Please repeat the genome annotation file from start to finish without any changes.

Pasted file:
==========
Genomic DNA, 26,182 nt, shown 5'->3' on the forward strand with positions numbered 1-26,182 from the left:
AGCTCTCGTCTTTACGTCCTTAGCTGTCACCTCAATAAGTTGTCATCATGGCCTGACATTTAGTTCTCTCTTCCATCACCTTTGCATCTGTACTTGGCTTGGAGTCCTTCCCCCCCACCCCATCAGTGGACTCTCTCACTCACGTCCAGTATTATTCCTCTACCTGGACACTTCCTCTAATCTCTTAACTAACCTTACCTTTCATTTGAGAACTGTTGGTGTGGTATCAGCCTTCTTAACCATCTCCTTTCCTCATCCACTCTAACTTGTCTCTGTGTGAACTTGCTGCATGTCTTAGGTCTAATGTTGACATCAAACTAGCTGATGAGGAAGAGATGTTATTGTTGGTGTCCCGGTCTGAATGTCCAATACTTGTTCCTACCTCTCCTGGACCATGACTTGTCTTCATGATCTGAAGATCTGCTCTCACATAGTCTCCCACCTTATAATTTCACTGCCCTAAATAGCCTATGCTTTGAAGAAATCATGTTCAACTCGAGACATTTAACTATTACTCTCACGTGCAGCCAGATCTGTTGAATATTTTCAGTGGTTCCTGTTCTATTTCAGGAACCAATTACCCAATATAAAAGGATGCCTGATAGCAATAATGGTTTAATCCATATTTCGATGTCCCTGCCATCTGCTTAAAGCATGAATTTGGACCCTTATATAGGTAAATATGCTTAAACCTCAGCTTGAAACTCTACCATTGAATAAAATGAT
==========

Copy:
Genomic DNA, 26,182 nt, shown 5'->3' on the forward strand with positions numbered 1-26,182 from the left:
AGCTCTCGTCTTTACGTCCTTAGCTGTCACCTCAATAAGTTGTCATCATGGCCTGACATTTAGTTCTCTCTTCCATCACCTTTGCATCTGTACTTGGCTTGGAGTCCTTCCCCCCCACCCCATCAGTGGACTCTCTCACTCACGTCCAGTATTATTCCTCTACCTGGACACTTCCTCTAATCTCTTAACTAACCTTACCTTTCATTTGAGAACTGTTGGTGTGGTATCAGCCTTCTTAACCATCTCCTTTCCTCATCCACTCTAACTTGTCTCTGTGTGAACTTGCTGCATGTCTTAGGTCTAATGTTGACATCAAACTAGCTGATGAGGAAGAGATGTTATTGTTGGTGTCCCGGTCTGAATGTCCAATACTTGTTCCTACCTCTCCTGGACCATGACTTGTCTTCATGATCTGAAGATCTGCTCTCACATAGTCTCCCACCTTATAATTTCACTGCCCTAAATAGCCTATGCTTTGAAGAAATCATGTTCAACTCGAGACATTTAACTATTACTCTCACGTGCAGCCAGATCTGTTGAATATTTTCAGTGGTTCCTGTTCTATTTCAGGAACCAATTACCCAATATAAAAGGATGCCTGATAGCAATAATGGTTTAATCCATATTTCGATGTCCCTGCCATCTGCTTAAAGCATGAATTTGGACCCTTATATAGGTAAATATGCTTAAACCTCAGCTTGAAACTCTACCATTGAATAAAATGAT